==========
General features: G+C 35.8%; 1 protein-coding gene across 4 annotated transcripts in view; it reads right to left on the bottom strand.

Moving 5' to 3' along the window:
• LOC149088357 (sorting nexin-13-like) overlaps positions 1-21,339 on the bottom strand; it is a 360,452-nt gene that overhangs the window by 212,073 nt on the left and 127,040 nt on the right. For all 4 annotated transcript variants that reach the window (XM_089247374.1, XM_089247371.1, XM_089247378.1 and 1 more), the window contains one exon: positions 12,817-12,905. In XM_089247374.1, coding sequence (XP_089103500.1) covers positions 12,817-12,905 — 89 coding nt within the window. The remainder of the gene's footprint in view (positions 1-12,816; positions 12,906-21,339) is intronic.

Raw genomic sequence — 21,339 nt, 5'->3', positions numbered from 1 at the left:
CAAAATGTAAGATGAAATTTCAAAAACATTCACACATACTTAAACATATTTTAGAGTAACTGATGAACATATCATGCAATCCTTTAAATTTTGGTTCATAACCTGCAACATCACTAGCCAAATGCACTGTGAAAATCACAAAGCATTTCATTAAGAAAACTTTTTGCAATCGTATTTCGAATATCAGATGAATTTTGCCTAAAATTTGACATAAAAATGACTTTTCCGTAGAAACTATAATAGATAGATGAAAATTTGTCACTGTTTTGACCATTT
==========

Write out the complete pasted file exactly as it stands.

General features: G+C 35.8%; 1 protein-coding gene across 4 annotated transcripts in view; it reads right to left on the bottom strand.

Moving 5' to 3' along the window:
• LOC149088357 (sorting nexin-13-like) overlaps positions 1-21,339 on the bottom strand; it is a 360,452-nt gene that overhangs the window by 212,073 nt on the left and 127,040 nt on the right. For all 4 annotated transcript variants that reach the window (XM_089247374.1, XM_089247371.1, XM_089247378.1 and 1 more), the window contains one exon: positions 12,817-12,905. In XM_089247374.1, coding sequence (XP_089103500.1) covers positions 12,817-12,905 — 89 coding nt within the window. The remainder of the gene's footprint in view (positions 1-12,816; positions 12,906-21,339) is intronic.

Raw genomic sequence — 21,339 nt, 5'->3', positions numbered from 1 at the left:
CAAAATGTAAGATGAAATTTCAAAAACATTCACACATACTTAAACATATTTTAGAGTAACTGATGAACATATCATGCAATCCTTTAAATTTTGGTTCATAACCTGCAACATCACTAGCCAAATGCACTGTGAAAATCACAAAGCATTTCATTAAGAAAACTTTTTGCAATCGTATTTCGAATATCAGATGAATTTTGCCTAAAATTTGACATAAAAATGACTTTTCCGTAGAAACTATAATAGATAGATGAAAATTTGTCACTGTTTTGACCATTT